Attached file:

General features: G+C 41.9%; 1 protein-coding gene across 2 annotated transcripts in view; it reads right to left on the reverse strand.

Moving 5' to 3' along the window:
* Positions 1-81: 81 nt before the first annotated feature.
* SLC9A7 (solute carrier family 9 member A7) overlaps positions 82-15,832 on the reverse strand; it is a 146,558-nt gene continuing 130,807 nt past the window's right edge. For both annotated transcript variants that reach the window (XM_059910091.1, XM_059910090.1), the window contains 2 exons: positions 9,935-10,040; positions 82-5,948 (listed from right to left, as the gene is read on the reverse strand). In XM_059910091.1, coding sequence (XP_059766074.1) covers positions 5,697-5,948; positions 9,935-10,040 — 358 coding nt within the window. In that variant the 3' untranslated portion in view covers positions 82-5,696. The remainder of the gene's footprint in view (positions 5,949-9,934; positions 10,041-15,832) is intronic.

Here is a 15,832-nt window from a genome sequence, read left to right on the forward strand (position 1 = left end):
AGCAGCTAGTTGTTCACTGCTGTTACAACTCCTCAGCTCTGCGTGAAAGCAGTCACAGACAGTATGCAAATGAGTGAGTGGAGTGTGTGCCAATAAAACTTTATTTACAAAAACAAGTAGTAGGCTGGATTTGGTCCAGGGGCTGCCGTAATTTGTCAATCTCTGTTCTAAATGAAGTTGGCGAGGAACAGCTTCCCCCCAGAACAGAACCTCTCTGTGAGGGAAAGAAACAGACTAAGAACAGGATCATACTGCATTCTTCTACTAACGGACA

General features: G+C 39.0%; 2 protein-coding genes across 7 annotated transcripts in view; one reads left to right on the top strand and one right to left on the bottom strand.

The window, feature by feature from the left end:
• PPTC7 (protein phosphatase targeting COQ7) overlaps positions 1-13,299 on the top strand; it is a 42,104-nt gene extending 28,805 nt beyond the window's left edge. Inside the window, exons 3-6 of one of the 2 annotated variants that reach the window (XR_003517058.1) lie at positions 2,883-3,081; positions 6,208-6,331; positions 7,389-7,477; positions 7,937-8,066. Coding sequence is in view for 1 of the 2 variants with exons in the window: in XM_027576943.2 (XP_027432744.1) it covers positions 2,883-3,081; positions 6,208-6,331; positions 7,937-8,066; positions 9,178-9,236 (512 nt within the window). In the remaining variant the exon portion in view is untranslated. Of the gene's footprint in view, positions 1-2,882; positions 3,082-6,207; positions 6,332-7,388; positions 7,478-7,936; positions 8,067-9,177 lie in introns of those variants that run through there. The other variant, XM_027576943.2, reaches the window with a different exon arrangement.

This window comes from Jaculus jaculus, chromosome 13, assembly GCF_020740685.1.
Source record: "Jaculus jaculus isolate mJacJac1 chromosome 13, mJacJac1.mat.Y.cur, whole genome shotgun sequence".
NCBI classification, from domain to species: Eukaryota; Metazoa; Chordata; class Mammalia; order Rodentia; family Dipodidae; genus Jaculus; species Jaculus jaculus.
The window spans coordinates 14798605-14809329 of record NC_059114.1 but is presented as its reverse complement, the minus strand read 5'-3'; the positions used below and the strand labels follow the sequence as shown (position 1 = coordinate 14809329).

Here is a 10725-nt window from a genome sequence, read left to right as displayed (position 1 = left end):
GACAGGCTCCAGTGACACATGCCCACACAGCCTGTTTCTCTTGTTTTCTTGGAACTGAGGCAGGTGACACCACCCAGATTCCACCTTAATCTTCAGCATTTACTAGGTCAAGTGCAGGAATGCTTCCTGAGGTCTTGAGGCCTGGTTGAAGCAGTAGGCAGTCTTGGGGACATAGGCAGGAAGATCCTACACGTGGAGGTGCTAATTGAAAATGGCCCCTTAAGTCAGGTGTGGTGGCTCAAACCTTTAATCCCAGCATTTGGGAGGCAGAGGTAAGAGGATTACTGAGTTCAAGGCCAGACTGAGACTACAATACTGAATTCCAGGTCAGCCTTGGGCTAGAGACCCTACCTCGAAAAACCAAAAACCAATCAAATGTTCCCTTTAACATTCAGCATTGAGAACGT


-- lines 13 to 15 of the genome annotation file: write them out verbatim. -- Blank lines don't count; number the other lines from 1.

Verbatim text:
The window spans coordinates 14798605-14809329 of record NC_059114.1 but is presented as its reverse complement, the minus strand read 5'-3'; the positions used below and the strand labels follow the sequence as shown (position 1 = coordinate 14809329).

Here is a 10725-nt window from a genome sequence, read left to right as displayed (position 1 = left end):
GACAGGCTCCAGTGACACATGCCCACACAGCCTGTTTCTCTTGTTTTCTTGGAACTGAGGCAGGTGACACCACCCAGATTCCACCTTAATCTTCAGCATTTACTAGGTCAAGTGCAGGAATGCTTCCTGAGGTCTTGAGGCCTGGTTGAAGCAGTAGGCAGTCTTGGGGACATAGGCAGGAAGATCCTACACGTGGAGGTGCTAATTGAAAATGGCCCCTTAAGTCAGGTGTGGTGGCTCAAACCTTTAATCCCAGCATTTGGGAGGCAGAGGTAAGAGGATTACTGAGTTCAAGGCCAGACTGAGACTACAATACTGAATTCCAGGTCAGCCTTGGGCTAGAGACCCTACCTCGAAAAACCAAAAACCAATCAAATGTTCCCTTTAACATTCAGCATTGAGAACGT